NORFOLK, Neb. — After a veteran in Norfolk died, his obituary wasn't all that sad.
The obit, which appeared in the Norfolk Daily News , touches on the fact that it was 101-year-old Verne Petersen's time to go because chocolate didn't taste good anymore and it was an excuse to not acknowledge his wife's birthday.
The obit goes on to talk about how Peterson didn't understand why his parents gave him a name no one could pronounce and how he would talk in song lyrics and tell jokes to amuse himself and not others.
Read Petersen's entire obituary below.
Verne Petersen decided enough was enough on July 10, 2018, just eight days before his spouse’s birthday and 41 days before their 70th wedding anniversary.
When you are reduced to drinking tepid, thickened coffee and chocolate no longer tastes good, it is time to go. Plus it gave him the best excuse for not acknowledging his spouse’s birthday or their anniversary. (She was the proud recipient of a new dust pan one year.) He was 101 years and four months, and it was his opinion that no one should live that long.
Verne was born in Huron, S.D., on Feb. 25, 1917, to a Danish father and a Norwegian mother. He never understood why they gave him a name neither could pronounce and most people misspelled. In later life, he grew to appreciate using this as a screening tool for unwanted solicitations.
Verne took a job with the Chicago & Northwestern Railway in September 1938. He was transferred to Norfolk in July of 1940 and drafted and inducted into the U.S. Army in August 1941, where he served until Oct. 23, 1945. When offered the opportunity to make the Army his career, he emphatically declined and returned to his job with the railroad. He continued to work for the railroad until his retirement in July 1977.
Verne married Anna Lorenzen on Aug. 22, 1948. He was amazed and thankful until the day he died that she said yes. (His Army buddies were also shocked.) Some of his final words were his vow to love her “forever and always.” They raised five children together. He made countless trips to Lincoln, helping children move into and out of dorm rooms and apartments with a minimum of complaints.
Verne enjoyed making himself laugh, and it didn’t matter if anyone else got the joke. Laurel and Hardy, W.C. Fields, Fred Allen, Rube Goldberg and James Thurber were some of his favorite humorists. He liked playing with words and could turn anything into a curse. He would talk in song lyrics just to amuse himself and then quiz people on the rest of the lyrics to the songs.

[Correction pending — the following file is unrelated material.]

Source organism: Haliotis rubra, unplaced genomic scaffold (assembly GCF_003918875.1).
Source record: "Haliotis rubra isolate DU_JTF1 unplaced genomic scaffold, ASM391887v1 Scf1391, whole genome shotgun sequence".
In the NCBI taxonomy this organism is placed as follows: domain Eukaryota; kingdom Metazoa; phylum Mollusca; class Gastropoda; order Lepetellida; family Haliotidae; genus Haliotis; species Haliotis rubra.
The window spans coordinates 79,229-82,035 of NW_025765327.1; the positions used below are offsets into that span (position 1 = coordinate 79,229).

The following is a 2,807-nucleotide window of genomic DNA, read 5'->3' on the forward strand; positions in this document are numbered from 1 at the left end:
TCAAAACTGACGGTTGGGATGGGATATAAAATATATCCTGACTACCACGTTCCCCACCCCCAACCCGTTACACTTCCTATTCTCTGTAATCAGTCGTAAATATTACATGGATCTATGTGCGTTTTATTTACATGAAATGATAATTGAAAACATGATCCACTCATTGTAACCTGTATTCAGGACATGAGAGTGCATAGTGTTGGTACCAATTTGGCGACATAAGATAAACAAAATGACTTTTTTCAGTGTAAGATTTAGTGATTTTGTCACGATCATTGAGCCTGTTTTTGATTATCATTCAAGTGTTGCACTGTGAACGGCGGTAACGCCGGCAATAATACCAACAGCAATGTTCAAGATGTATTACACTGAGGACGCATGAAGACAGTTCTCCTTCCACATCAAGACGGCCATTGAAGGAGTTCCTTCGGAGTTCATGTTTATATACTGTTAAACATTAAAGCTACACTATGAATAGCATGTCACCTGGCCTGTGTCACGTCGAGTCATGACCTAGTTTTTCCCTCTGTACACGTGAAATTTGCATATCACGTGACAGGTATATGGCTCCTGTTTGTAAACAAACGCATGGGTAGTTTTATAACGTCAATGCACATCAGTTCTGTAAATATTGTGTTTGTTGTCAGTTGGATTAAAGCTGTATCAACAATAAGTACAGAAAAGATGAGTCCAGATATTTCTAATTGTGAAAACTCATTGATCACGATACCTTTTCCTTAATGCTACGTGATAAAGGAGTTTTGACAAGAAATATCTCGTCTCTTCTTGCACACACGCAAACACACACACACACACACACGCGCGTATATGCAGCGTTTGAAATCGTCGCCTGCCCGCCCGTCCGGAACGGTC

Verne was a collector of stamps (before the infamous chicken stamp honoring the poultry association), arrowheads, coins, fossils, guns, interesting rocks, bits of metal, gears, doorknobs, etc. He liked to share his collections, and if visitors were not careful, they would often find their vehicles a little heavier when they left.
Survivors include his patient, long-suffering spouse, Anna Petersen of Norfolk; a daughter, Karen (James) Imler of St. Louis, Mo.; a daughter, Helen Petersen of Portland, Ore.; a son, Alan (Melinda) Petersen of Overland Park, Kan.; his grandchildren: Fred (Nichole) Petersen, David (Rhianon Kaye) Imler, Sandy (Trish) Petersen, Douglas Imler and Sarah (Karlene) Petersen; his great-grandchildren: Hannah, Olive, Owen, Ellie, Albert, Marah, Toby and Carter; and his sisters-in-law, Catherine Hansen, Alice Bradley and Betty Lorenzen.
Verne was preceded in death by his parents; his mother-in-law, Catherine (Hoos) Lorenzen; his dog, Sport; his sister, Bernice Petersen; his cat, Cat Ballou; his replacement cat, Stupid Cat; his sons, Loren and Steven Petersen; his daughter-in-law, Edith Petersen; most of his classmates; his army buddies; his eye sight, hearing and most of his teeth; six brothers-in-law, John Lorenzen, Chris Roth, Brad Bradley, Elmer Hansen, Herman Hansen and Carsten Lorenzen; his filter; most of his coworkers on the Cheap and Nothing Wasted Railway; his sisters-in law, Ruth Hansen and Mildred Lorenzen; all his cars; and most of his cousins. When you live to be over 101, the list gets pretty long.
Condolences may be expressed to the family online at www.stonacekfuneralchapel.com .